Daniel Prins – South Africa

Daniel Prins – South Africa

Date: July 1, 2015
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I am married to Carol Prins, and we live in Mosselbay in the Western Cape. I am a Lieutenant with SAPS Mosselbay. I also work with Carol to run the Fairview Ministries which is a church ministry in the community.

We will both remember our first encounter with Gender Links; it was a three day workshop; I was representing SAPS. As a member of SAPS, attending the Gender Training with GL was very essential, because as a policeman it is important for me to be very sensitive when it comes to gender issues. Our encounter with GL was very pleasant the facilitator Ntombi was welcoming and very open. This made it easy for me to also be open to learning about what gender mainstreaming was about. My wife and I are equal partners in everything that we do; the one thing that I learned was that the issue of gender roles was something that has never been an issue for us in our relationship at home and also in our workplaces.

There are a few key things that we have learned; the main component was the issue of gender roles. We are both Afrikaans speaking individuals, and we were not raised in households that reinforced gender stereotypes and roles. But somewhere along the line one ends up encountering people who do not see gender roles the same way that you may see them.

We both know that beating up women is unacceptable and this should not be happening at all, but what we realised after reflecting at home post the workshop, is that these very issues of GBV, gender roles and stereotypes that were discussed at the workshop were actually very much a part of our community but nobody wanted to discuss these issues openly.

As Church Ministers who run their own ministry discussing issues of GBV within the church is something that we had never thought about before simply because the church does not always create a space or a platform where these issues can be discussed freely, and we realised that women can also abuse men as much as men abuse women. The work that we do within the community shows the latter more dominantly. However we both realised that we needed to also broaden the way that we thought about gender issues.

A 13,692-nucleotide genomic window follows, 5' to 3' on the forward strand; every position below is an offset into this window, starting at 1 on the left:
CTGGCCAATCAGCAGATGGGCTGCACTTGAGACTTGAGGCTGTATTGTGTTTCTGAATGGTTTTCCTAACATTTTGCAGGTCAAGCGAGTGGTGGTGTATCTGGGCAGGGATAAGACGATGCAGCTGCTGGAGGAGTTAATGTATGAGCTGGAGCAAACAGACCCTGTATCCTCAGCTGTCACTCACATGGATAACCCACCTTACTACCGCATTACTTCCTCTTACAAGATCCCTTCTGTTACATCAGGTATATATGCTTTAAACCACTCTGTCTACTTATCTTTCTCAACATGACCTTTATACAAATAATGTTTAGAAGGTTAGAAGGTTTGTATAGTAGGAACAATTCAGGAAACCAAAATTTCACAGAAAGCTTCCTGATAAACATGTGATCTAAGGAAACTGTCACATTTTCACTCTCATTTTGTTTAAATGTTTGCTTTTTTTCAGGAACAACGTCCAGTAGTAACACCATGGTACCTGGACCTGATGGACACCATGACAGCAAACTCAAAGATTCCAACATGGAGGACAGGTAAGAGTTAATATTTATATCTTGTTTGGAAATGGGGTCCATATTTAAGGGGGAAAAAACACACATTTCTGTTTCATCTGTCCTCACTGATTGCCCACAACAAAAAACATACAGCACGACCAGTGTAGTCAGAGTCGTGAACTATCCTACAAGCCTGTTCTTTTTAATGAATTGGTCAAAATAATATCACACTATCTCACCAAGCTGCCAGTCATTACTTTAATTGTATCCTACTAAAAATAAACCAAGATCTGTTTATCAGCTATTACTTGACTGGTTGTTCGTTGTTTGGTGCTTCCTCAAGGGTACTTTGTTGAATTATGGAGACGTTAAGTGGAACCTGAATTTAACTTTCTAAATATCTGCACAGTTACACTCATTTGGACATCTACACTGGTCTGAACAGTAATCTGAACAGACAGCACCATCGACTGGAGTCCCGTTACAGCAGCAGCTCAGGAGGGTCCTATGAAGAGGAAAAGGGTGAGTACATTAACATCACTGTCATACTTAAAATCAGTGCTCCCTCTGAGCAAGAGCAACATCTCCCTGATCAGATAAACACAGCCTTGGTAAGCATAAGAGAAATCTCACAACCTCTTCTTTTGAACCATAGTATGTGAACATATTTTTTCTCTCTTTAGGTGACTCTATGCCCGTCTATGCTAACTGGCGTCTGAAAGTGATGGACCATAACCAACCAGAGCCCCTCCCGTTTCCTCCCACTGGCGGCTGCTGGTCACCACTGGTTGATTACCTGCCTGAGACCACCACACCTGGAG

The word “gender” sometimes has negative connotations, especially within SAPS, as very often when one hears the word gender people tend to think it only refers to women and only helping women. This is not the case at all. The gender training workshop helped me to understand this very clearly. The word gender refers to the way in which a person behaves. That was good for me as I got an idea of what gender is all about and that was an “eye-opening” experience for me.

Before we attended the GL workshop both of us knew about GBV, especially in my capacity as a policeman; seeing women who have been assaulted and raped is very concerning. But the workshop increased my sensitivity to gender issues. It has also meant that I make sure that as a member of SAPS I take it upon myself to educate other colleagues about gender mainstreaming and also encouraging my seniors to start making sure that gender issues are taken very seriously within SAPS Mosselbay.

We also got the opportunity to learn and understand the gender dynamics in some of the disadvantaged communities that we work with through our Ministry. Before we attended the workshop, we both knew that GBV was high in these communities, but learning more about the SADC Protocol and the different targets brought the issue closer to us. Especially when we learned why it was important to ensure that women were economically empowered.

On a personal front, at home we both realise that we have vital roles to play in terms of roles and that these roles are not gender specific. As a father I can also cook and clean the house, that does not necessarily have to be the primary role that my wife should be performing. My wife and I work together as a team and we respect each other’s roles even more now than before and that is because of what we learned at the workshop.



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